Buy f/2.8 or f/4?

I saw a post title on dpreview not too long ago that immediately registered with me, because I find myself today asking the same question: f/4 or f/2.8? Or I suppose given my recent reviews of the Sigma DX zooms, we could also label that f/2.8 or f/1.8 for the DX market.  

The question came up for me recently because when I reviewed the Sony A9, I only had the f/4 zooms, and none of the f/2.8 ones. (I'll use some mirrorless examples here, but the same things apply to DSLRs.)

So let me be explicit: the difference between f/4 and f/2.8 for the situations I tend to shoot a camera like that in is often the difference between ISO 3200 and ISO 6400. Why? Because I'm always trying to keep the shutter speed at 1/1000 or above (e.g. sports and wildlife). 

As good as today's sensors are, that can mean the difference between getting 6.5 versus 7.5 stops of very usable dynamic range on a full frame sensor. That first number is definitely pushing my limits and testing my patience in tweaking the noise reduction settings in post processing. That second number stresses me far less, though I really want even more range to work with if I can get it. 

When I originally started using the Sony A7 models, it was really to have a smaller, more compact full frame system for travel. Thus the f/4 zooms and a couple of carefully chosen small primes were just the ticket. But the A9 would fill a different purpose for me—and I believe for anyone considering it—so I was back to looking at my Sony lens kit. 

This is a common question we all face in choosing lenses, whether for mirrorless or DSLR cameras. Like lens designers, we're faced with making compromises, as there's no such thing as an optically perfect, fast, small, light, low-cost lens. And when you start talking about the more complex lenses, such as zooms, the compromises start piling up.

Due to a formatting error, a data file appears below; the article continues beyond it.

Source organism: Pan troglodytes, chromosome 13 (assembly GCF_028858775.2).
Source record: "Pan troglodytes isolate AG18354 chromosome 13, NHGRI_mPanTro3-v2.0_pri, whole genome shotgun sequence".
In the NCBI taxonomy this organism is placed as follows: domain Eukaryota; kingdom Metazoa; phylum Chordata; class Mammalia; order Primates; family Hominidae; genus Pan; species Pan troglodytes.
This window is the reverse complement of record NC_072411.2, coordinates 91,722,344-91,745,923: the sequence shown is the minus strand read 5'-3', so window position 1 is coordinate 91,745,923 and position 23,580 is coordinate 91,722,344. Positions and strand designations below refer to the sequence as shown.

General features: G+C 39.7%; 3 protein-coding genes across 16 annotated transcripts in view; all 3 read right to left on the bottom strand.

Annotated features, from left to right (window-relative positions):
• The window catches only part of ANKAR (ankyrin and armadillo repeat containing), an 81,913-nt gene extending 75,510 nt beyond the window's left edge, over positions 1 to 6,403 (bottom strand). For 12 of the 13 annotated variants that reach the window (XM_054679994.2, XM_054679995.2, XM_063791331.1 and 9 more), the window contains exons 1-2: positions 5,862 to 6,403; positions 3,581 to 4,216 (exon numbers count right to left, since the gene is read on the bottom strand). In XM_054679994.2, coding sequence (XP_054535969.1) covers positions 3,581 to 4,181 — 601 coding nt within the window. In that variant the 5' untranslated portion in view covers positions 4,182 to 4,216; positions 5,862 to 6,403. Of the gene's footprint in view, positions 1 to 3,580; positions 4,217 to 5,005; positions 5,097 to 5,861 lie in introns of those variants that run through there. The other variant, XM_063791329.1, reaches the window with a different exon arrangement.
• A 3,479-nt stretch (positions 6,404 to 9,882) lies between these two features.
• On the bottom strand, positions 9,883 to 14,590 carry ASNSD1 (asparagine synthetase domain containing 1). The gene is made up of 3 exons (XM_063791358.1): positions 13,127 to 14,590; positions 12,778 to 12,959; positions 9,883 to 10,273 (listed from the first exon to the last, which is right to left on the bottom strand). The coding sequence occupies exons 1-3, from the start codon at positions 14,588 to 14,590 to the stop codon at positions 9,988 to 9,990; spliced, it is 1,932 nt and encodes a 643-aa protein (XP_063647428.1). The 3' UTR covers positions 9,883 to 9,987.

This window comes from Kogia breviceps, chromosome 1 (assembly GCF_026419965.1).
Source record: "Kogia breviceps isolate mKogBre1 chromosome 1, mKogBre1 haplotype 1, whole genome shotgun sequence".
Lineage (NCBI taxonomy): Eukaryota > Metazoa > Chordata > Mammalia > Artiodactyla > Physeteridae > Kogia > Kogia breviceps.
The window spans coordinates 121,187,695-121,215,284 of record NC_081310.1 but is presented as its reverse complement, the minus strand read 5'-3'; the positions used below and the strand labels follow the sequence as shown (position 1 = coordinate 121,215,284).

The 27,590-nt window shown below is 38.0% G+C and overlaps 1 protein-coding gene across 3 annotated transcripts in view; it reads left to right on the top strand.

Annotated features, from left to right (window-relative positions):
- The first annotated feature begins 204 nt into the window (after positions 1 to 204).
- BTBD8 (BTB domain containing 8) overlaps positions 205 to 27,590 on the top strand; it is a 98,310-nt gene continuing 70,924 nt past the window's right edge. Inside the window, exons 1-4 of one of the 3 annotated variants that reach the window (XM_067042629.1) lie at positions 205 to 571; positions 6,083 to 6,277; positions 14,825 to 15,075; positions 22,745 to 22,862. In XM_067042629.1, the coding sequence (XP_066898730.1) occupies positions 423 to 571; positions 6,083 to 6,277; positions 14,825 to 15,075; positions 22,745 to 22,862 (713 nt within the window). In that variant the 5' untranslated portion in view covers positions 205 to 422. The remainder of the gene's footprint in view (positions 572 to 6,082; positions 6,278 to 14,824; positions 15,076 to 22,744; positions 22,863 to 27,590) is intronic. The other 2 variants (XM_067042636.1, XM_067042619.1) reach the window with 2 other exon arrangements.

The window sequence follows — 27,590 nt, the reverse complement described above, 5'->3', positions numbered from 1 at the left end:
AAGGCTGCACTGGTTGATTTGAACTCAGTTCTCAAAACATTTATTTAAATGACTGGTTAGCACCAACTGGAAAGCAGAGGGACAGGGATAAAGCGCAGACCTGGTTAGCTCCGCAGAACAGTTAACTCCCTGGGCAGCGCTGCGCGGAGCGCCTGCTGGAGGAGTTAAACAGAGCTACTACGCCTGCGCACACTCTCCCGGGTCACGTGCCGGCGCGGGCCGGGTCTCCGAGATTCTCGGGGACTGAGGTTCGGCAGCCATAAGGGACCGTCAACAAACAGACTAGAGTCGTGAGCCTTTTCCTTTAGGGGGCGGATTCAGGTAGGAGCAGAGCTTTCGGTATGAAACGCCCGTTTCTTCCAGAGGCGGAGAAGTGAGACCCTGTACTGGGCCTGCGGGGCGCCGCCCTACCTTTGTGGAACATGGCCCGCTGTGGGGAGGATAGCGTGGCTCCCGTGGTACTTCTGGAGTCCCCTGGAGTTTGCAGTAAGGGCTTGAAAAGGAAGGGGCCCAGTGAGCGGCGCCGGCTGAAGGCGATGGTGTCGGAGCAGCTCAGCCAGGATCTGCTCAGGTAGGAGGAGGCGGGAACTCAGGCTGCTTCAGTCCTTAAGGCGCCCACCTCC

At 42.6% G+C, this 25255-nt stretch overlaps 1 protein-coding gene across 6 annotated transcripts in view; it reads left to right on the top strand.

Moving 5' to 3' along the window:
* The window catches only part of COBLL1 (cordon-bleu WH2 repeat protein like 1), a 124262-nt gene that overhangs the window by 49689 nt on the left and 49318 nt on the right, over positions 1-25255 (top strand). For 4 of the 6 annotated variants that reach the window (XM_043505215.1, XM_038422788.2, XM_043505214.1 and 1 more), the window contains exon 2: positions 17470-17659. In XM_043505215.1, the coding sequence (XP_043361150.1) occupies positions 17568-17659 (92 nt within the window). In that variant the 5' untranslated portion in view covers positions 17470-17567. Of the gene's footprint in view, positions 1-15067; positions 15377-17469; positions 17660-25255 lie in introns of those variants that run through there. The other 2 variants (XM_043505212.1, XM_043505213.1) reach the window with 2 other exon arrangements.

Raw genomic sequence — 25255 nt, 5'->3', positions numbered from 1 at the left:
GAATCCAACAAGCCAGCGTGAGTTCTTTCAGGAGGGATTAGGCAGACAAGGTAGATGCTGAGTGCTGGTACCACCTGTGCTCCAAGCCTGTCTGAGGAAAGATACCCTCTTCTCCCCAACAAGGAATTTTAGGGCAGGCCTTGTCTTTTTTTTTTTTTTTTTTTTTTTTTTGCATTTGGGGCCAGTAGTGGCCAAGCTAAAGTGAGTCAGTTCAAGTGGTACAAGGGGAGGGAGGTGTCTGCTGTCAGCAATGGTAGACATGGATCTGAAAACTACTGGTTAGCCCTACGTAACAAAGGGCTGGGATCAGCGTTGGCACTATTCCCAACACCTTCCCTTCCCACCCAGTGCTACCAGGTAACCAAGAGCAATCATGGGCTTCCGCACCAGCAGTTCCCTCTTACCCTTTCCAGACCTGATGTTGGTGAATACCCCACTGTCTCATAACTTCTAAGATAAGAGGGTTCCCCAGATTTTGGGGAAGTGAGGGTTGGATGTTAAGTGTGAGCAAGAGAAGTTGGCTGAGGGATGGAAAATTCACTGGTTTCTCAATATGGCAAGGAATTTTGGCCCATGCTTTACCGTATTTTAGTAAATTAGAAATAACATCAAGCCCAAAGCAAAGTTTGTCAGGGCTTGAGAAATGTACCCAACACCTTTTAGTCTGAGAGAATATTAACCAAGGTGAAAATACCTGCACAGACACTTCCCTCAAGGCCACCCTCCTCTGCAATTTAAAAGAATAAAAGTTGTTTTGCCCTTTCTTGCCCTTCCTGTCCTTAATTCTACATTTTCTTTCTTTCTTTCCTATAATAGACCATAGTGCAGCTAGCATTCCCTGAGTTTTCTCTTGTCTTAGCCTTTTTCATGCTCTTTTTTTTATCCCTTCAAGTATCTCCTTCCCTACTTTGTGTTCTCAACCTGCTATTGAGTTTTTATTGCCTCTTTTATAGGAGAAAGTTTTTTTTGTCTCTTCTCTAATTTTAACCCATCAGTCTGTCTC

This is one of the reasons why we photographers tend to go into Gear Acquisition Syndrome: we discover our original generalized choices suddenly don't quite work for us as we target a particular subject or shooting session.

So a few things to consider:

  • Noise — One reason why we want faster lenses is to keep noise propagation down in many situations. Remember, exposure is light filtered by aperture filtered by shutter speed. What usually starts us down the path of faster lenses is that we are dealing with very little light, or we are trying to keep our shutter speed above a certain high point (e.g. 1/1000+ for sports, and even above 1/60 for human subjects that might move in low light). Less light means more shot noise, period, so even a perfect sensor will capture noise, and we're still a ways away from a perfect sensor. The only way you can compensate for less light is faster aperture or longer shutter speed. 

    Many think that bumping the ISO up is fine, but it really isn't. A good rule of thumb is to think of bumping ISO up by a stop as lowering the dynamic range by a stop (many modern cameras do slightly better than this, using various strategies, but it's still a good rule of thumb). Thus, I'd rather use a stop faster lens than bump the ISO in most cases where I'm trying to maintain a high shutter speed.